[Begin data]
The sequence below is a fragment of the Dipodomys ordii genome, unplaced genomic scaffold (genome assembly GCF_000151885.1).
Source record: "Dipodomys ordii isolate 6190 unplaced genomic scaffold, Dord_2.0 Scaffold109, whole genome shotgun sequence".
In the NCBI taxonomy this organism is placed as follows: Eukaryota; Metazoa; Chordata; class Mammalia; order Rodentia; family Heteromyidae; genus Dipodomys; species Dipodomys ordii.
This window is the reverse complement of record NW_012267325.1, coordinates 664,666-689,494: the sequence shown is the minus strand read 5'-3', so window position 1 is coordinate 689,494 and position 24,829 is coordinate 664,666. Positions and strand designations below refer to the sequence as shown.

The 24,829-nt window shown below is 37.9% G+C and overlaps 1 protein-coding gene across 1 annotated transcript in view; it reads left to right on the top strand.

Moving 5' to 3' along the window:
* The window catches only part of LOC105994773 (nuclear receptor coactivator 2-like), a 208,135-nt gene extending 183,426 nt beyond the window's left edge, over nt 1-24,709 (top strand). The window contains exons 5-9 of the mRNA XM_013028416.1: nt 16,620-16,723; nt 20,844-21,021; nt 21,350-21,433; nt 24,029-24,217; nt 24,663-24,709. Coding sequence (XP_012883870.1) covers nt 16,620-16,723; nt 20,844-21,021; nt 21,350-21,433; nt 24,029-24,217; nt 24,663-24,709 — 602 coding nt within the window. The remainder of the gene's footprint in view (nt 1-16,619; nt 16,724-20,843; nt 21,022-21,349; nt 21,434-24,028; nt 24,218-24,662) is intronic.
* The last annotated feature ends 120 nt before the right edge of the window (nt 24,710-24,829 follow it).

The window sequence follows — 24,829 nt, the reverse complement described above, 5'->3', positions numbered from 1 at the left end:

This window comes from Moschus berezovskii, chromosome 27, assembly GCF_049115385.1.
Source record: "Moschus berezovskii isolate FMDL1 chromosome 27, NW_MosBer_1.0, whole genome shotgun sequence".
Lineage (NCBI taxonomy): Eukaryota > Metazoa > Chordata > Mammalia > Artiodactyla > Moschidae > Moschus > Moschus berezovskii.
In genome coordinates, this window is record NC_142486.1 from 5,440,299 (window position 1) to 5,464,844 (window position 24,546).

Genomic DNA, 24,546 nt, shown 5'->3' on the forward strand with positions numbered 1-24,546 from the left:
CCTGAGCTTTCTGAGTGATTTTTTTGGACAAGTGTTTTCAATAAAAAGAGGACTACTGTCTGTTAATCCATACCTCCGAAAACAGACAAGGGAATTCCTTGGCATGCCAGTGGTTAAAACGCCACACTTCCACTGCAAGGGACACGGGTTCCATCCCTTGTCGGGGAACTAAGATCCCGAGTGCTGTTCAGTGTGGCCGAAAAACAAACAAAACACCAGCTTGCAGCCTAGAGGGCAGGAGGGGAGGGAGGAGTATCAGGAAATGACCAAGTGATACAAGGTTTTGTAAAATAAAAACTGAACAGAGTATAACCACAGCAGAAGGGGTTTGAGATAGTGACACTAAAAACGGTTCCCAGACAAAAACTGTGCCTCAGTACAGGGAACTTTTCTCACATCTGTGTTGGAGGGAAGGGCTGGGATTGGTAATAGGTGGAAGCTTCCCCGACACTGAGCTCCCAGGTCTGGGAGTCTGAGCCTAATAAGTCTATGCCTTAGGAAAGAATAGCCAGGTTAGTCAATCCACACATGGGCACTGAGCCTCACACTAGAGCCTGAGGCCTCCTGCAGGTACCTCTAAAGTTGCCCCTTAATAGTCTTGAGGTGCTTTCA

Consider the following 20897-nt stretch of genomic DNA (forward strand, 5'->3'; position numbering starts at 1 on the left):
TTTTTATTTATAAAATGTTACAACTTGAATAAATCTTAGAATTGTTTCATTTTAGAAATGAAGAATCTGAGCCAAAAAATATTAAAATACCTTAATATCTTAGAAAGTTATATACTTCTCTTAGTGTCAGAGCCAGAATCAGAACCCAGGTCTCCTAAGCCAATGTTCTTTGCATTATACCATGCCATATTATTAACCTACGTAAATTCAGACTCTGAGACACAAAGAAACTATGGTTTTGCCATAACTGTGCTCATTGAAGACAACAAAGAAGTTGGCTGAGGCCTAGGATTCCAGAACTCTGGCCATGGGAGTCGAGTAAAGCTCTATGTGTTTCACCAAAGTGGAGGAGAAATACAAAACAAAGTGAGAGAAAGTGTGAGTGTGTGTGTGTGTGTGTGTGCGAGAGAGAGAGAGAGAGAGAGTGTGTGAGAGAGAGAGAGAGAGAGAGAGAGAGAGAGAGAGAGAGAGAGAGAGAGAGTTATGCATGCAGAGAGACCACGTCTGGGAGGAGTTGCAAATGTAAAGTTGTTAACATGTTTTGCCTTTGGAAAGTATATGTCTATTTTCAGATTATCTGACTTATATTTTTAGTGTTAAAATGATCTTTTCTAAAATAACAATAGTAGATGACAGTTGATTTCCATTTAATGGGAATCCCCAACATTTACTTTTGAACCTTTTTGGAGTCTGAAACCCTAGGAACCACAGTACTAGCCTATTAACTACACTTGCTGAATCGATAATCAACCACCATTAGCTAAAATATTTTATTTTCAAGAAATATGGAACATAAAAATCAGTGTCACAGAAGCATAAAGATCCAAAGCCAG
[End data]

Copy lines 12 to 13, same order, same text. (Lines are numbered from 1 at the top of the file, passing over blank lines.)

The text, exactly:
Lineage (NCBI taxonomy): Eukaryota > Metazoa > Chordata > Mammalia > Artiodactyla > Moschidae > Moschus > Moschus berezovskii.
In genome coordinates, this window is record NC_142486.1 from 5,440,299 (window position 1) to 5,464,844 (window position 24,546).